Anyone remember road maps? Those paper maps that we used to navigate from place to place?
Road maps provided an overview, and a preview, of my travels and how to get to my destination. They presented useful information, like what cities and landmarks I would reach along my journey. And as I traveled to my destination I had the satisfaction of recognizing them as I approached or passed them.
Now like just about everyone I use navigation in my car or on my phone. The disadvantage to this technology is that you don’t get an overall feel for the journey ahead, or a preview of landmarks you will reach. Instead, you just follow instructions. Turn here. Make a left at the traffic light. Not quite knowing where you’re going, but trusting that navigation will get you to your destination.
Trusting your spiritual journey using navigation means fewer concepts in your mind about the journey itself. Some might say this is preferable. It promotes a more receptive and innocent orientation to the spiritual journey. And for people who like to explore along the way, this can be the way to travel. You can usually trust the navigation app will “recalculate” and redirect you if you go off course to explore (or go off course by mistake).
On the other hand, navigation doesn’t provide much of an overview of the trip. Yes, it will get you from place to place, but the kind of context provided is how far to the next exit, gas, food, lodging, or how far you’ve traveled, or how long until you reach the next turn or your destination.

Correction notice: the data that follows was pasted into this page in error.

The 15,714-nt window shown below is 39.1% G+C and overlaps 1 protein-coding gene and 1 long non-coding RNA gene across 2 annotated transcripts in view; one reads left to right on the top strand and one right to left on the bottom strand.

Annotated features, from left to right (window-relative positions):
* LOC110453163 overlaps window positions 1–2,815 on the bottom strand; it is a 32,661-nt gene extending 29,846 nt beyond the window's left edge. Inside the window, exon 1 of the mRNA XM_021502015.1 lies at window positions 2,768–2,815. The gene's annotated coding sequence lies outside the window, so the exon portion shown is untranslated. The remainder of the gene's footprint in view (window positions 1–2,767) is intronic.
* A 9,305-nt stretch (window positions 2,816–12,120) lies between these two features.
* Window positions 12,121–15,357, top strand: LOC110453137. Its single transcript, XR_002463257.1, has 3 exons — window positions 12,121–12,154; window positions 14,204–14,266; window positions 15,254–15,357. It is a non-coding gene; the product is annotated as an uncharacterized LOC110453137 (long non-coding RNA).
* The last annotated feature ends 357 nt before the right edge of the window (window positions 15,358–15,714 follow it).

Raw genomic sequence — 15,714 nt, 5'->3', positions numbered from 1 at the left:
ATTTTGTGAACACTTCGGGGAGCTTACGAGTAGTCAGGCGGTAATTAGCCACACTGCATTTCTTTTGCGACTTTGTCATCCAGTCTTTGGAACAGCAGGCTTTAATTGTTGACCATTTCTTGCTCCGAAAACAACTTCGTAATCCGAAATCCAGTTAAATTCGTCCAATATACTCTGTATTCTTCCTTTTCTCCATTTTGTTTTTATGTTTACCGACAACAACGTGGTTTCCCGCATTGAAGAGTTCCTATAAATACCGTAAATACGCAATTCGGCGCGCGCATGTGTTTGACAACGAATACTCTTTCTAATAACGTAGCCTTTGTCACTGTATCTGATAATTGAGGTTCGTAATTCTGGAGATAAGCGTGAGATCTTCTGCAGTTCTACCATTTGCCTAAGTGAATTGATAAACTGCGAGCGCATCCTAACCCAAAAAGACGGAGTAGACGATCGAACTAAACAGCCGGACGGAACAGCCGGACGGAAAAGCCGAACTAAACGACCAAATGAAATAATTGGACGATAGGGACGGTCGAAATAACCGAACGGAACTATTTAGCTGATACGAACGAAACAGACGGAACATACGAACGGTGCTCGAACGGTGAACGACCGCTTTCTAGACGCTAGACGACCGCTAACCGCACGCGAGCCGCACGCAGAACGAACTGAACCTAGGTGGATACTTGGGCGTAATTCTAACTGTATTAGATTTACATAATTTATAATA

What about landmarks along the journey? My navigation app doesn’t provide that. (Maybe I have an outdated system and you can disregard what I’m about to say.)
Without landmarks mapped out in advance, there is a lot we might miss. And if we’re on a spiritual journey, we really don’t want to miss the landmarks of Awakening. Otherwise we get to our destination without the clarity of what transpired.
Without knowledge about a landmark and it’s significance, nor where a landmark is located along our journey, we might even fail to recognize a true landmark, or might mistake something to be a landmark that isn’t.
Relying on navigation alone can produce resistance to the journey. When you don’t know the overall route or what is coming next, the anticipation can turn from excitement to anxiety, or doubt, or a fear of getting lost. Even though the navigation app will (usually) keep us on course, what if it’s messed up or out of sync with the GPS satellite?
I have had numerous instances of navigation telling me I’ve reached my destination, when obviously I had not. It happened just today. Fortunately there was a visitor’s center where I was able to get a map of the area which made clear that my destination was actually another half a mile down the road.
So here I had to rely on a paper map to complete the journey. Navigation was not enough.
Road maps of spiritual unfoldment have a lot of value. Even if you just look at the road map now and then, and otherwise rely on navigation, it can be helpful on your journey.
Any road map of spiritual unfoldment is only a guide, though, not something to take literally of course. Not only because the maps are not reality, but also because spiritual unfoldment varies from one person to the next. Some stops along the way may be skipped by some people, and not by others. And some people may turn onto a side road for awhile, or pause at a rest stop. Some may be slow and cautious drivers, while others may drive at the speed limit, or ignore the limits altogether.
The point is, there are many awakenings you can go through on the spiritual journey. And it’s important to recognize that there is an overall trajectory to them. There are major landmarks that identify where you are on the journey — landmarks that reveal differences in your sense of self, your identity, and your perspective or view of reality. Being aware of these landmarks in advance provides important context and meaning to guide the journey.